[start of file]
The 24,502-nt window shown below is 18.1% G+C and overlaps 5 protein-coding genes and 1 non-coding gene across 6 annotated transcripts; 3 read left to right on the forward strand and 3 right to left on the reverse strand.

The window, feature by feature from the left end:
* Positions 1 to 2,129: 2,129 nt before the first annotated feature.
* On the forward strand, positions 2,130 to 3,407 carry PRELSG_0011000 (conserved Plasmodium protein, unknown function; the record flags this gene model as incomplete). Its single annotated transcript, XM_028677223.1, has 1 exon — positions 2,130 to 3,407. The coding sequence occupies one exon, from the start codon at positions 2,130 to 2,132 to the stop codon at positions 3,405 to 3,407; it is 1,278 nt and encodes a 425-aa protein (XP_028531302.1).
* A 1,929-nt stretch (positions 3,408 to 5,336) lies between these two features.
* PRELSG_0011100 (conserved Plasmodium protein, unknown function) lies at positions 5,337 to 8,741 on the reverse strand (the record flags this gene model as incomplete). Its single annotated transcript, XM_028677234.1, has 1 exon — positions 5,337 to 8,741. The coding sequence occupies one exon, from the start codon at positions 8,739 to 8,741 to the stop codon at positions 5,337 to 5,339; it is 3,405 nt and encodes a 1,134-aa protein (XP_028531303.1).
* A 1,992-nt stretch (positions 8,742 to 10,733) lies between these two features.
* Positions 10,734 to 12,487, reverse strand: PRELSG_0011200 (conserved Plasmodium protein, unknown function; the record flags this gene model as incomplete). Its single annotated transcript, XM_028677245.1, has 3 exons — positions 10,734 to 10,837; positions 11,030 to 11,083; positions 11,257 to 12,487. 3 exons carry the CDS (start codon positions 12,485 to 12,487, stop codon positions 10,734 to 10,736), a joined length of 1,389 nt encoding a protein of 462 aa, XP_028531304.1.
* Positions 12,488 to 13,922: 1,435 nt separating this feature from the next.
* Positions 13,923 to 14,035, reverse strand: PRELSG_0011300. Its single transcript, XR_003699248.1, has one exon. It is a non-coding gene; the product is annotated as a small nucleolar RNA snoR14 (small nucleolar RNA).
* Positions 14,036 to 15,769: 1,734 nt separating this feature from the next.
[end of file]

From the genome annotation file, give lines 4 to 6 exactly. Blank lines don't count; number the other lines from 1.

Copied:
* On the forward strand, positions 2,130 to 3,407 carry PRELSG_0011000 (conserved Plasmodium protein, unknown function; the record flags this gene model as incomplete). Its single annotated transcript, XM_028677223.1, has 1 exon — positions 2,130 to 3,407. The coding sequence occupies one exon, from the start codon at positions 2,130 to 2,132 to the stop codon at positions 3,405 to 3,407; it is 1,278 nt and encodes a 425-aa protein (XP_028531302.1).
* A 1,929-nt stretch (positions 3,408 to 5,336) lies between these two features.
* PRELSG_0011100 (conserved Plasmodium protein, unknown function) lies at positions 5,337 to 8,741 on the reverse strand (the record flags this gene model as incomplete). Its single annotated transcript, XM_028677234.1, has 1 exon — positions 5,337 to 8,741. The coding sequence occupies one exon, from the start codon at positions 8,739 to 8,741 to the stop codon at positions 5,337 to 5,339; it is 3,405 nt and encodes a 1,134-aa protein (XP_028531303.1).